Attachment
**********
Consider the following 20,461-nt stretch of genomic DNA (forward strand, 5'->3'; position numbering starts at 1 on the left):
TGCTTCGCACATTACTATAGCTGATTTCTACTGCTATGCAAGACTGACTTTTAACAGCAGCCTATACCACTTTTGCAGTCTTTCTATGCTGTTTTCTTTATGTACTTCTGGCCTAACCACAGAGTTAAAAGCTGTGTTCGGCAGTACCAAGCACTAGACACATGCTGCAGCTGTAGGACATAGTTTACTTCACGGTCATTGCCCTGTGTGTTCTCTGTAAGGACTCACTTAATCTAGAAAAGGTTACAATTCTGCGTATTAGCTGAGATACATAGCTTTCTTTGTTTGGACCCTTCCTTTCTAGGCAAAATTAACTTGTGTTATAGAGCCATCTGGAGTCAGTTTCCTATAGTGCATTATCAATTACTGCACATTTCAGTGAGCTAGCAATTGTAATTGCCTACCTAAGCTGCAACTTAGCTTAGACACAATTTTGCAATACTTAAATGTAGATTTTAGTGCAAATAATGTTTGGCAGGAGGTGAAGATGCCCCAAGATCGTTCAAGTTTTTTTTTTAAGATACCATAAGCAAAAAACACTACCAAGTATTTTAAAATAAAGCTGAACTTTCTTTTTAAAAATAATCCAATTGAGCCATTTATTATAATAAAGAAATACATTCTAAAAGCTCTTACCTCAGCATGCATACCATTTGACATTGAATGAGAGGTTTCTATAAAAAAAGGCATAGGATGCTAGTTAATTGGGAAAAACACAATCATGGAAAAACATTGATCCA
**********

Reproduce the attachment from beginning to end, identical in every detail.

Consider the following 20,461-nt stretch of genomic DNA (forward strand, 5'->3'; position numbering starts at 1 on the left):
TGCTTCGCACATTACTATAGCTGATTTCTACTGCTATGCAAGACTGACTTTTAACAGCAGCCTATACCACTTTTGCAGTCTTTCTATGCTGTTTTCTTTATGTACTTCTGGCCTAACCACAGAGTTAAAAGCTGTGTTCGGCAGTACCAAGCACTAGACACATGCTGCAGCTGTAGGACATAGTTTACTTCACGGTCATTGCCCTGTGTGTTCTCTGTAAGGACTCACTTAATCTAGAAAAGGTTACAATTCTGCGTATTAGCTGAGATACATAGCTTTCTTTGTTTGGACCCTTCCTTTCTAGGCAAAATTAACTTGTGTTATAGAGCCATCTGGAGTCAGTTTCCTATAGTGCATTATCAATTACTGCACATTTCAGTGAGCTAGCAATTGTAATTGCCTACCTAAGCTGCAACTTAGCTTAGACACAATTTTGCAATACTTAAATGTAGATTTTAGTGCAAATAATGTTTGGCAGGAGGTGAAGATGCCCCAAGATCGTTCAAGTTTTTTTTTTAAGATACCATAAGCAAAAAACACTACCAAGTATTTTAAAATAAAGCTGAACTTTCTTTTTAAAAATAATCCAATTGAGCCATTTATTATAATAAAGAAATACATTCTAAAAGCTCTTACCTCAGCATGCATACCATTTGACATTGAATGAGAGGTTTCTATAAAAAAAGGCATAGGATGCTAGTTAATTGGGAAAAACACAATCATGGAAAAACATTGATCCA